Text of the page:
WASHINGTON, DC —
A conference in London to address the unravelling economic and social crisis in Zimbabwe drew more attention for the backlash the country’s finance minister received from Zimbabweans in London, than the substance of the discussion itself.
Organized by the London-based Africa Confidential, a long-running independent, specialist publication on Africa, the Zimbabwe 2016 Conference drew participants from a wide range of Zimbabwe’s government and non-government sectors.
To name a few, Finance Minister Patrick Chinamasa, Reserve Bank of Zimbabwe Governor, John Mangudya, Transport Minister Obert Mpofu, Industry and Commerce Minister Mike Bimha, Mines Minister Walter Chidhakwa, former Finance Minister and opposition Progressive People’s Party leader Tendai Biti, Chatham House Fellow Knox Chitiyo, SAPES Trust Executive Chair, Ibbo Mandaza, Law Lecturer Alex Magaisa, Confederation of Zimbabwe Industries President Busisa Moyo, film maker and journalist Farai Sevenzo, and author and lawyer, Petinah Gappah.
The aim of the conference, explained Africa Confidential managing director Bryan Pearson, who conceptualized the idea during a visit to Zimbabwe last year, was to help the southern African country get back on track, through constructive dialogue.
“You can either have no dialogue, or critical dialogue, and that is what I think we achieved,” said Pearson, describing the discussion as having “a good, robust exchange. Very open, very critical,” Pearson said.
Pearson said the urgency to hold the discussion was largely dictated by the deteriorating state of the country’s economy and other sectors, evidenced by the shortage of cash, high unemployed and delayed salaries for the country’s government workers.
In a revolt, many of the country’s citizens took part in a nationwide call by several non-political groups, for workers to stay away from work and shutdown businesses, so as to force President Robert Mugabe and his government to address the crisis, with urgency.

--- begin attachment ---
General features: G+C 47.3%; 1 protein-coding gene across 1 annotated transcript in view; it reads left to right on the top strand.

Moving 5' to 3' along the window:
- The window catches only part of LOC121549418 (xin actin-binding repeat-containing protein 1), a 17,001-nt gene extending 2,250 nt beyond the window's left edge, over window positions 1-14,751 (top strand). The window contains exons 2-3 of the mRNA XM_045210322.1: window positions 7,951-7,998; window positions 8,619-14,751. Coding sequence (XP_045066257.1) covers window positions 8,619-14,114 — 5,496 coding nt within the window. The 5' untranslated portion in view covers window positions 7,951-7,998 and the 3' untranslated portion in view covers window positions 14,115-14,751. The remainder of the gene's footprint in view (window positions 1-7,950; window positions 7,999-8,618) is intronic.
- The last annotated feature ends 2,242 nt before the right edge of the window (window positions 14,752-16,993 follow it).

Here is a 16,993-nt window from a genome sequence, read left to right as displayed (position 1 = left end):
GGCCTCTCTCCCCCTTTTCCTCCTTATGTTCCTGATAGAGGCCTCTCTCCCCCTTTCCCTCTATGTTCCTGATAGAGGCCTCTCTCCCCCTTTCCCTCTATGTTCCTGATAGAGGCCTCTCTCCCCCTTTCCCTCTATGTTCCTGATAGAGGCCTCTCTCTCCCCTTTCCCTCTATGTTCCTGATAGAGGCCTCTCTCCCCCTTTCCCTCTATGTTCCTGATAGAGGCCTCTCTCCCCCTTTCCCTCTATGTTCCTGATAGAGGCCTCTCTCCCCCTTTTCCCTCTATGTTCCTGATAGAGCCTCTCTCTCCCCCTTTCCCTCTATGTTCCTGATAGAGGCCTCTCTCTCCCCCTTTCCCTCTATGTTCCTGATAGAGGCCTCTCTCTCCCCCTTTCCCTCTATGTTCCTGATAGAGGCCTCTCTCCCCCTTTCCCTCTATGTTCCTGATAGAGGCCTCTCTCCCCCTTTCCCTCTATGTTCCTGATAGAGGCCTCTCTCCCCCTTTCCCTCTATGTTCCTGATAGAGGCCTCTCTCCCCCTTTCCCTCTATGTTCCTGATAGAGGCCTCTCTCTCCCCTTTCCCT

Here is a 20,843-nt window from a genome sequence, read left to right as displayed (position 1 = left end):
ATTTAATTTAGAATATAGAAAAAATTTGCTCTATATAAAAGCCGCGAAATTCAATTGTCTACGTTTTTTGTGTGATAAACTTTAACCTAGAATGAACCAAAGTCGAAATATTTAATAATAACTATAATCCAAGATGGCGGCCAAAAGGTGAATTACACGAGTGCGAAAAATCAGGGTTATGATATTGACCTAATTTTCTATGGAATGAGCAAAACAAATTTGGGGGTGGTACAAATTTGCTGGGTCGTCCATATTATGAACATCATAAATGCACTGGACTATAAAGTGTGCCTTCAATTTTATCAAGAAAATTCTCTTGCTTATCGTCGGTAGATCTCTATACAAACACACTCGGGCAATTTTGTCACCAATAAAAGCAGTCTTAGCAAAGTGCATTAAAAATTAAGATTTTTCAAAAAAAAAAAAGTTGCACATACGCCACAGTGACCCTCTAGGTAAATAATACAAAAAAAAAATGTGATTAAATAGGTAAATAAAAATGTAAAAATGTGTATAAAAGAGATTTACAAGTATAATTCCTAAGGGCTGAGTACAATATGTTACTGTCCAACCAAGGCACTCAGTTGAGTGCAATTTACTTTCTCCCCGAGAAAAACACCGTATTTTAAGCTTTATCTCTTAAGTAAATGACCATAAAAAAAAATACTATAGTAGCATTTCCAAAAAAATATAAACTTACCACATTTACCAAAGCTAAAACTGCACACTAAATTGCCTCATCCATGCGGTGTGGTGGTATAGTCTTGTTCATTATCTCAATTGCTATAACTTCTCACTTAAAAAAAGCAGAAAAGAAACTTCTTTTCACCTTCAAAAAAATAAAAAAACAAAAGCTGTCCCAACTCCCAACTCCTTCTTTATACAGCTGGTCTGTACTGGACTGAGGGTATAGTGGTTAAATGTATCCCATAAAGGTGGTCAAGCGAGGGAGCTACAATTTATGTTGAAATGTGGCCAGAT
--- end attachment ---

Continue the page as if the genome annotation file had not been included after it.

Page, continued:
“They’ve got challenges that are complex and difficult and no one’s really got a solution,” Pearson said, adding that the conference attempted to put all issues of concern to citizens on the table.
“We were talking about governance, we were talking about finances, we were talking about currency, big difficulty, they are using the US-dollar at the moment, and as (Minister) Chinamasa said, it’s actually become a commodity rather than a currency. Now they then come up with an idea of bonds (bond notes) which would not be transferable, as the currency is just disappearing off-shore straight away.”
Announced by the Reserve Bank governor recently, and set to hit the market sometime this year as a way to help boost exports, the anticipated bonds have not eased many citizen’s concerns, which Pearson said the conference revealed.
“The bond is actually very, very unpopular but actually no one has yet come up with an alternative that would keep financial movement within the country.”
“There’s an economy that’s growing at one-and-a-quarter percent, it needs to be growing probably at least 4, 4% per annum just to keep pace with the demographics of growth and things.”
Noting the backlash to Minister Chinamasa’s presence at the London Conference, Pearson said he understood the concerns raised by Zimbabweans in London, including accusations against the government of mismanaging the economy and enabling corruption as President Mugabe recently alluded to in the case of the disappearance of US$15 billion from diamond revenues, and offered assurances that the minister did not get an easy pass.
“People are absolutely within their right to demonstrate, you know we’ve been there ourselves, if you like. But I think the US$15 billion as you say, was raised in the conference directly, by the (former) finance minster (Tendai Biti.)
The Zimbabwe 2016 Conference was the first that Africa Confidential has hosted on Zimbabwe, but Pearson said they’ve been sponsoring such conferences on other countries as well over the years. There was no follow up meeting arranged or resolutions reached at the end of the Conference.